Women a minority in computer science

Printed in UD Review

By: Wallace McKelvey

Posted: 5/1/07

At the beginning of the semester, there were a handful of female students in freshman Assia Dimitrova's introductory computer science class. As the end of the semester approached, a scant few remained.

"Apparently they don't find sitting in front of a computer screen all day debugging code or solving programming issues fun," Dimitrova said.

According to the National Science Foundation, this phenomenon is not uncommon. The number of women receiving computer science bachelor's degrees dropped from 38 percent in 1985 to 28 percent in 2003.

Daniel Chester, a computer science professor, said women represent approximately 20 percent of undergraduates in the major.

"I'd like to reverse that trend," Chester said.

Women who enter the field are successful, he said, but many teenaged girls do not believe it is an appropriate occupation for them.

"We need to make it clearer to them what the field is like so they aren't scared away by misconceptions," Chester said.

Jelena Mirkovic, one of four female professors in the computer science department, said the field does not move forward as quickly without women.

"With predominantly male members, computer science is becoming an individualistic science instead of a community science," Mirkovic said.

She said women are attracted to fields such as medicine and education in which people work collaboratively to make a direct difference in people's lives.

"There is an image that media built of computer nerds sitting in front of their screens and eating fast food, having no social life," Mirkovic said. "While the image is too plastic, some parts have a lot to do with reality."

Dimitrova said the stereotypes do contain a "kernel of truth," but they do not accurately represent the average computer science student.

"We're not all socially awkward," she said. "We don't all share the love for pocket protectors."

Computer science professor Lori Pollock said there are sometimes no females in the department's classes.

Pollock said diversity is necessary in computer science because a whole segment of the population is not well-represented in the development of new technology.

"The perspectives of women in this development are being increasingly lost," she said.

Pollock said the misconception of computer science begins in middle school with the geek and nerd stereotypes.

"It's not being cool as a teenager to be excited about computers and problem solving," she said.

A common misperception is that computer professionals sit alone in a cubicle programming, Pollock said.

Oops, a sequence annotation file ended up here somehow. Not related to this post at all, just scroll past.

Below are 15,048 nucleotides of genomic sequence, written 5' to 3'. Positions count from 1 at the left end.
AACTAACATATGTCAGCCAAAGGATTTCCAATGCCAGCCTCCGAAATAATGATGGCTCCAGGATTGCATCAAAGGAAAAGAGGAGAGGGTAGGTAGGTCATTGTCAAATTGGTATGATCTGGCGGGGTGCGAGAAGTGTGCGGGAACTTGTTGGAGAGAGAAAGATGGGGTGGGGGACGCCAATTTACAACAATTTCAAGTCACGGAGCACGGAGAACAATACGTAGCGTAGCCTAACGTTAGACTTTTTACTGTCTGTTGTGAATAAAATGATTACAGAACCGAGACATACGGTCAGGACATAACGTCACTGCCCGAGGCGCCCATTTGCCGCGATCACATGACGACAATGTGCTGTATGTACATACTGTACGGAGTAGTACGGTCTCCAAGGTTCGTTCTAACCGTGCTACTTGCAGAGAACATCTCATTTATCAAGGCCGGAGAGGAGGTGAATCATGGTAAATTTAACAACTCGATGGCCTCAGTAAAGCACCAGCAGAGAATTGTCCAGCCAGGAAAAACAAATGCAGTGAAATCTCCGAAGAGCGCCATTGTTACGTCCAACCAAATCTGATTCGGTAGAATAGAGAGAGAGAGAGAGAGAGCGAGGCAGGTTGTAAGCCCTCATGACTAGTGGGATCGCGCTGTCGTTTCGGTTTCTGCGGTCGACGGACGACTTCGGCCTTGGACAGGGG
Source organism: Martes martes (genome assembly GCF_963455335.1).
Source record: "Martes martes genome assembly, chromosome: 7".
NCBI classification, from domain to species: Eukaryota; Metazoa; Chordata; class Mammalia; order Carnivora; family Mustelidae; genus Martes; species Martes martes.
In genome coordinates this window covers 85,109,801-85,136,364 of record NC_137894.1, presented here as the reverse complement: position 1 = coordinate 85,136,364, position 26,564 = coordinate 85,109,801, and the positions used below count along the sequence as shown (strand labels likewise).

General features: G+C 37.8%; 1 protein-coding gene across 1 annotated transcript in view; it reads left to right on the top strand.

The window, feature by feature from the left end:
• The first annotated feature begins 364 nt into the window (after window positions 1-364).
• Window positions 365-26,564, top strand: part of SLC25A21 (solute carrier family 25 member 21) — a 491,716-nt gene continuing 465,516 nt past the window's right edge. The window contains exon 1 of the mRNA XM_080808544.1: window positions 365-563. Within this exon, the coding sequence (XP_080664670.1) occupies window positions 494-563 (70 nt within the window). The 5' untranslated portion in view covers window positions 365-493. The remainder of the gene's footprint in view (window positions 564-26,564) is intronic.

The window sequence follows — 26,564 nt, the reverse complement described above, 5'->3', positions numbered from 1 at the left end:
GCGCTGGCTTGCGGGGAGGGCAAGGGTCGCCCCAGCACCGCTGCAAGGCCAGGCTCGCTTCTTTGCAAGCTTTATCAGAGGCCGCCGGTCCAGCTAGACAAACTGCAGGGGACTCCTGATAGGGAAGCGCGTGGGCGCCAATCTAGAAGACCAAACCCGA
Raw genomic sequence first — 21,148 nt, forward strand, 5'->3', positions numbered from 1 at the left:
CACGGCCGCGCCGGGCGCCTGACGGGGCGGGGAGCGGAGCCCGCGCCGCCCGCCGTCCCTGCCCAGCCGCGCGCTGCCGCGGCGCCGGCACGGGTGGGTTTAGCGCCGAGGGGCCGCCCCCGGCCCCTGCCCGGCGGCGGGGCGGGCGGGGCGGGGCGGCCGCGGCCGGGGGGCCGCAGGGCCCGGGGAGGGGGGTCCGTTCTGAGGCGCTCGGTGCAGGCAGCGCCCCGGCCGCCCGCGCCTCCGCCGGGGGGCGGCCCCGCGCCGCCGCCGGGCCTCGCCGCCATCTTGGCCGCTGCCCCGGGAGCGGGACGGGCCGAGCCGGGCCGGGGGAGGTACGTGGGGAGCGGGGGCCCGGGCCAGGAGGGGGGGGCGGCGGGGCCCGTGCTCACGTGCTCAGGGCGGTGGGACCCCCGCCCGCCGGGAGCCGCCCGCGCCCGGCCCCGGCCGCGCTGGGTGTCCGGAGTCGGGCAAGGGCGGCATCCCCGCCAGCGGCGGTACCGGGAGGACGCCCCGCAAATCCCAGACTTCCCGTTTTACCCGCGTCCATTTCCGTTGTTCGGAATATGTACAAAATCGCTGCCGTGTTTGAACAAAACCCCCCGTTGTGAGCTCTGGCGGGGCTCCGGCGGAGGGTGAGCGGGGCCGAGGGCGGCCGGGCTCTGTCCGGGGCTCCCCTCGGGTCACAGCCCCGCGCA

"There are many careers for people with a computer science background that do not involve programming," she said. "Those that do involve programming are done in project teams so people skills are important."

Mirkovic said the department needs to build a scientific community, rather than emphasize individual scientists.

"We also need to build a support network for female students who tend to be more shy about asking for help," she said.

Being able to work on projects with tangible results, Mirkovic said, rather than spending years learning code would make a real difference to women.

"It would spark their interest in the field and give them motivation to survive long hours of code debugging," she said.

Pollock said students should be taught how computer science is applied to scientific discovery and helping improve people's lives.

Chester said the CISters student group works to support women in the male-dominated computer science and information systems major.

Mirkovic said she faced challenges with her career when focusing on her family because the criteria for success in the field is tailored to men.

Though there is government-mandated time off for pregnancy, she said the support generally stops there.

"Taking a break in research to focus on your family and having no publication output for a few years is perceived as certain death in the field," Mirkovic said.

She said women frequently give up their job to maintain a family. If they try to juggle both a career and family, they endure a great deal of stress.

Providing flexible working hours to female workers and allowing children and a babysitter to accompany them to professional events would help, she said.

"I know some institutions who do this," Mirkovic said. "But it's far from being commonplace."

Pollock said she came to the university from an institution where she was the only female faculty.

"I listened to a lot of sports conversations," she said. "The department here at UD is clearly a better environment.

"We all joke about there being no line for the bathroom during the breaks, but underneath we are saddened by the lack of participation of young women in a field we all find quite exciting to work in."